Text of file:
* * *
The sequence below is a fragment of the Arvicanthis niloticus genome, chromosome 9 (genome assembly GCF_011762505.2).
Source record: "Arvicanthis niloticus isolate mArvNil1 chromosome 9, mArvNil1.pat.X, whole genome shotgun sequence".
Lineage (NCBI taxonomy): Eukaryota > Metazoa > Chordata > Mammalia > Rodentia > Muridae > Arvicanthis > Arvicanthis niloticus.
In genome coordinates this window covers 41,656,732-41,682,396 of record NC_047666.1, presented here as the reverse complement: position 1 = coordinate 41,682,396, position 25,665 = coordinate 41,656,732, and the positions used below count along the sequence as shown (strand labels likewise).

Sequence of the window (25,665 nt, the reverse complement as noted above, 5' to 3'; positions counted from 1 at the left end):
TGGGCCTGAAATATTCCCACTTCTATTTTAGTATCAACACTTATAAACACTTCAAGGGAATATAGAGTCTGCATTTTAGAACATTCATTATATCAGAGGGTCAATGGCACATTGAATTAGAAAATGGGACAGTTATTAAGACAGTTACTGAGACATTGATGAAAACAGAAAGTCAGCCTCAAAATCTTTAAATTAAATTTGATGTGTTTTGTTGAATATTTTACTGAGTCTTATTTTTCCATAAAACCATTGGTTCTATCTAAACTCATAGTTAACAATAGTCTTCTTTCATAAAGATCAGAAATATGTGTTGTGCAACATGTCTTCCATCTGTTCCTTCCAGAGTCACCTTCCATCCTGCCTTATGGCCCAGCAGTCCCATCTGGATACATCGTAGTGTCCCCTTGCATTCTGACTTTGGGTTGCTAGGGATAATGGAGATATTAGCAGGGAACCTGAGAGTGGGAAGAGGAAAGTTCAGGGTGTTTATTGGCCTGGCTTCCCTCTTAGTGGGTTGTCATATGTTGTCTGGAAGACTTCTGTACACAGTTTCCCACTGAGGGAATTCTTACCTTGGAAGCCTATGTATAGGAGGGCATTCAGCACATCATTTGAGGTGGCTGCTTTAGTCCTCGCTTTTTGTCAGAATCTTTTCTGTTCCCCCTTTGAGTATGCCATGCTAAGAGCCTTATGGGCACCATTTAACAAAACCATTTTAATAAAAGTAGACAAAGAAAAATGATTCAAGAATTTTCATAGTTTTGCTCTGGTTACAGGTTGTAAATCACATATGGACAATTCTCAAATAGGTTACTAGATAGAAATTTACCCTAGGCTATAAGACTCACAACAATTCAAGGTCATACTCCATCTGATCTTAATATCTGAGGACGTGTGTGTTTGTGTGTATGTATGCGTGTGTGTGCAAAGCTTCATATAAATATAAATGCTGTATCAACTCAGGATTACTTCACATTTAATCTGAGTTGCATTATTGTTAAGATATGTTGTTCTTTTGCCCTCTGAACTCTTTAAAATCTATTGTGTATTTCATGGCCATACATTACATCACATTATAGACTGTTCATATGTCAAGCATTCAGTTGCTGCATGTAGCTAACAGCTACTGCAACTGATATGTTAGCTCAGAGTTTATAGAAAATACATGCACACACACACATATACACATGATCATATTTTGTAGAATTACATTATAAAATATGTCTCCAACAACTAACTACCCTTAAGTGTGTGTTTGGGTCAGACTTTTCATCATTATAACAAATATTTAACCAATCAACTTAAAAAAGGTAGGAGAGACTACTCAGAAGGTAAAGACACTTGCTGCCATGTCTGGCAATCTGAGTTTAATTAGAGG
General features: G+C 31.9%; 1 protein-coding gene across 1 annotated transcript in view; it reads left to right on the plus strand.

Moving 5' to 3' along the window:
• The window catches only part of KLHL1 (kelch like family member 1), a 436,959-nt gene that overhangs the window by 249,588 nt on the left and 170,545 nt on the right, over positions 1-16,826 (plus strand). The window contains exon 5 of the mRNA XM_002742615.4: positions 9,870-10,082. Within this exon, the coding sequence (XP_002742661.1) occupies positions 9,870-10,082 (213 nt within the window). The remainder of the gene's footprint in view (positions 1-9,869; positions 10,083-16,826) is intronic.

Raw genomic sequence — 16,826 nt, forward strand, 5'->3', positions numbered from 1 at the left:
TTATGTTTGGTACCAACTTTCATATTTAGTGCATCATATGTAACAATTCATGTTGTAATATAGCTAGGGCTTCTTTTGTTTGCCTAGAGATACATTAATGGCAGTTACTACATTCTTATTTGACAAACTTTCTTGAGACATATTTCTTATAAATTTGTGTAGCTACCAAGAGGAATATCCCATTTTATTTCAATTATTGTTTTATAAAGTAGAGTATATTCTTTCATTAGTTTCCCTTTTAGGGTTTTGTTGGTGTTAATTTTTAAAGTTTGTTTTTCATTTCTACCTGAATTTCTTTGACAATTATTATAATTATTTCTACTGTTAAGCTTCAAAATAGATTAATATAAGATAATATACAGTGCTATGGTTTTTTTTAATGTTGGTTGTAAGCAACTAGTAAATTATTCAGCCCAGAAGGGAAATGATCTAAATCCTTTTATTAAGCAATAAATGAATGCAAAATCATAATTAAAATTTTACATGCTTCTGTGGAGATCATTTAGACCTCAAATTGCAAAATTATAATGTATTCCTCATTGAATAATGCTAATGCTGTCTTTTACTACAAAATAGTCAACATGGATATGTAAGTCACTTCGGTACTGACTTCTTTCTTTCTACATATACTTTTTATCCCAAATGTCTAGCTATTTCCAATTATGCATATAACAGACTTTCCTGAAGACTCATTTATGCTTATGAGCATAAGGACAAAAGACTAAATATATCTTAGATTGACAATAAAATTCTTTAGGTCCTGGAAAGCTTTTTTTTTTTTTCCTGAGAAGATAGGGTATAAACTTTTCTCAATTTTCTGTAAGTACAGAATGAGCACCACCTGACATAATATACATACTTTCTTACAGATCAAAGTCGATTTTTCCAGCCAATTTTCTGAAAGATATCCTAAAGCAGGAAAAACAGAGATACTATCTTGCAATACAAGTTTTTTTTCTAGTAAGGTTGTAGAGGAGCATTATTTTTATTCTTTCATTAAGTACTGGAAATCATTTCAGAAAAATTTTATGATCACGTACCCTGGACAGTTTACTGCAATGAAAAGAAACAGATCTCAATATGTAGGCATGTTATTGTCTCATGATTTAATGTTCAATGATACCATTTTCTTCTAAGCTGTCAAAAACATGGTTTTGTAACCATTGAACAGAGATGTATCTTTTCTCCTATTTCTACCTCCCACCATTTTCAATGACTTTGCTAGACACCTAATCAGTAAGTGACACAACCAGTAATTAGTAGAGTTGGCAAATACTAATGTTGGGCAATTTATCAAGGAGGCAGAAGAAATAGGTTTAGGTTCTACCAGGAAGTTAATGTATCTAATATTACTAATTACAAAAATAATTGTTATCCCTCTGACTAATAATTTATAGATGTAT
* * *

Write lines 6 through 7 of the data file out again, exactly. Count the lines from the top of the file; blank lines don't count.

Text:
TGGGCCTGAAATATTCCCACTTCTATTTTAGTATCAACACTTATAAACACTTCAAGGGAATATAGAGTCTGCATTTTAGAACATTCATTATATCAGAGGGTCAATGGCACATTGAATTAGAAAATGGGACAGTTATTAAGACAGTTACTGAGACATTGATGAAAACAGAAAGTCAGCCTCAAAATCTTTAAATTAAATTTGATGTGTTTTGTTGAATATTTTACTGAGTCTTATTTTTCCATAAAACCATTGGTTCTATCTAAACTCATAGTTAACAATAGTCTTCTTTCATAAAGATCAGAAATATGTGTTGTGCAACATGTCTTCCATCTGTTCCTTCCAGAGTCACCTTCCATCCTGCCTTATGGCCCAGCAGTCCCATCTGGATACATCGTAGTGTCCCCTTGCATTCTGACTTTGGGTTGCTAGGGATAATGGAGATATTAGCAGGGAACCTGAGAGTGGGAAGAGGAAAGTTCAGGGTGTTTATTGGCCTGGCTTCCCTCTTAGTGGGTTGTCATATGTTGTCTGGAAGACTTCTGTACACAGTTTCCCACTGAGGGAATTCTTACCTTGGAAGCCTATGTATAGGAGGGCATTCAGCACATCATTTGAGGTGGCTGCTTTAGTCCTCGCTTTTTGTCAGAATCTTTTCTGTTCCCCCTTTGAGTATGCCATGCTAAGAGCCTTATGGGCACCATTTAACAAAACCATTTTAATAAAAGTAGACAAAGAAAAATGATTCAAGAATTTTCATAGTTTTGCTCTGGTTACAGGTTGTAAATCACATATGGACAATTCTCAAATAGGTTACTAGATAGAAATTTACCCTAGGCTATAAGACTCACAACAATTCAAGGTCATACTCCATCTGATCTTAATATCTGAGGACGTGTGTGTTTGTGTGTATGTATGCGTGTGTGTGCAAAGCTTCATATAAATATAAATGCTGTATCAACTCAGGATTACTTCACATTTAATCTGAGTTGCATTATTGTTAAGATATGTTGTTCTTTTGCCCTCTGAACTCTTTAAAATCTATTGTGTATTTCATGGCCATACATTACATCACATTATAGACTGTTCATATGTCAAGCATTCAGTTGCTGCATGTAGCTAACAGCTACTGCAACTGATATGTTAGCTCAGAGTTTATAGAAAATACATGCACACACACACATATACACATGATCATATTTTGTAGAATTACATTATAAAATATGTCTCCAACAACTAACTACCCTTAAGTGTGTGTTTGGGTCAGACTTTTCATCATTATAACAAATATTTAACCAATCAACTTAAAAAAGGTAGGAGAGACTACTCAGAAGGTAAAGACACTTGCTGCCATGTCTGGCAATCTGAGTTTAATTAGAGG
General features: G+C 31.9%; 1 protein-coding gene across 1 annotated transcript in view; it reads left to right on the plus strand.